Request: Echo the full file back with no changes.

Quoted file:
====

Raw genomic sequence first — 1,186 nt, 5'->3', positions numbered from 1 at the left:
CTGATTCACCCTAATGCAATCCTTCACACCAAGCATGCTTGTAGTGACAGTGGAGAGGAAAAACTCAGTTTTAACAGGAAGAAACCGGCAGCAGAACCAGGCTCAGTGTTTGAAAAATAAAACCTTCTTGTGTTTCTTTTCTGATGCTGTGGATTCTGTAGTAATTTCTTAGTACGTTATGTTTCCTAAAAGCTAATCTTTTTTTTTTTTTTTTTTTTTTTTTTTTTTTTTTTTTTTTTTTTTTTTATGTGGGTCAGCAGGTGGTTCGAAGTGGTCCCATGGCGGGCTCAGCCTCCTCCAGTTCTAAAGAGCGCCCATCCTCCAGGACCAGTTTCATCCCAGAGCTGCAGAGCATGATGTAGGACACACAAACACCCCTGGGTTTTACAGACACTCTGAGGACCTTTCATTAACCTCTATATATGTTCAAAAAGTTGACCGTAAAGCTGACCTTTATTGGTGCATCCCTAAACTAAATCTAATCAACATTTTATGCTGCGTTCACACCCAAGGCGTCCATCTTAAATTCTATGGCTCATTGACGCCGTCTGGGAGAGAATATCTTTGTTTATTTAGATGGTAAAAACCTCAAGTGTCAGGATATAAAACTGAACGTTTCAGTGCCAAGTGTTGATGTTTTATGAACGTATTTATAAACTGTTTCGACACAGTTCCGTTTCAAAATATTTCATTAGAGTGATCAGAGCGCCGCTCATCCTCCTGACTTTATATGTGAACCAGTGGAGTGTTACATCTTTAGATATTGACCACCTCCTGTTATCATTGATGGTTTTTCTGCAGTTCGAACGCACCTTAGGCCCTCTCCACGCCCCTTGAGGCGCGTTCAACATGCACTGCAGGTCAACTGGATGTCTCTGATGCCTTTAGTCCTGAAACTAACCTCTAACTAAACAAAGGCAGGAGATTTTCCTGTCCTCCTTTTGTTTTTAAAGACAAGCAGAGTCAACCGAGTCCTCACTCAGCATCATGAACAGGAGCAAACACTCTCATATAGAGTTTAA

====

Raw genomic sequence first — 1,186 nt, 5'->3', positions numbered from 1 at the left:
CTGATTCACCCTAATGCAATCCTTCACACCAAGCATGCTTGTAGTGACAGTGGAGAGGAAAAACTCAGTTTTAACAGGAAGAAACCGGCAGCAGAACCAGGCTCAGTGTTTGAAAAATAAAACCTTCTTGTGTTTCTTTTCTGATGCTGTGGATTCTGTAGTAATTTCTTAGTACGTTATGTTTCCTAAAAGCTAATCTTTTTTTTTTTTTTTTTTTTTTTTTTTTTTTTTTTTTTTTTTTTTTTTATGTGGGTCAGCAGGTGGTTCGAAGTGGTCCCATGGCGGGCTCAGCCTCCTCCAGTTCTAAAGAGCGCCCATCCTCCAGGACCAGTTTCATCCCAGAGCTGCAGAGCATGATGTAGGACACACAAACACCCCTGGGTTTTACAGACACTCTGAGGACCTTTCATTAACCTCTATATATGTTCAAAAAGTTGACCGTAAAGCTGACCTTTATTGGTGCATCCCTAAACTAAATCTAATCAACATTTTATGCTGCGTTCACACCCAAGGCGTCCATCTTAAATTCTATGGCTCATTGACGCCGTCTGGGAGAGAATATCTTTGTTTATTTAGATGGTAAAAACCTCAAGTGTCAGGATATAAAACTGAACGTTTCAGTGCCAAGTGTTGATGTTTTATGAACGTATTTATAAACTGTTTCGACACAGTTCCGTTTCAAAATATTTCATTAGAGTGATCAGAGCGCCGCTCATCCTCCTGACTTTATATGTGAACCAGTGGAGTGTTACATCTTTAGATATTGACCACCTCCTGTTATCATTGATGGTTTTTCTGCAGTTCGAACGCACCTTAGGCCCTCTCCACGCCCCTTGAGGCGCGTTCAACATGCACTGCAGGTCAACTGGATGTCTCTGATGCCTTTAGTCCTGAAACTAACCTCTAACTAAACAAAGGCAGGAGATTTTCCTGTCCTCCTTTTGTTTTTAAAGACAAGCAGAGTCAACCGAGTCCTCACTCAGCATCATGAACAGGAGCAAACACTCTCATATAGAGTTTAA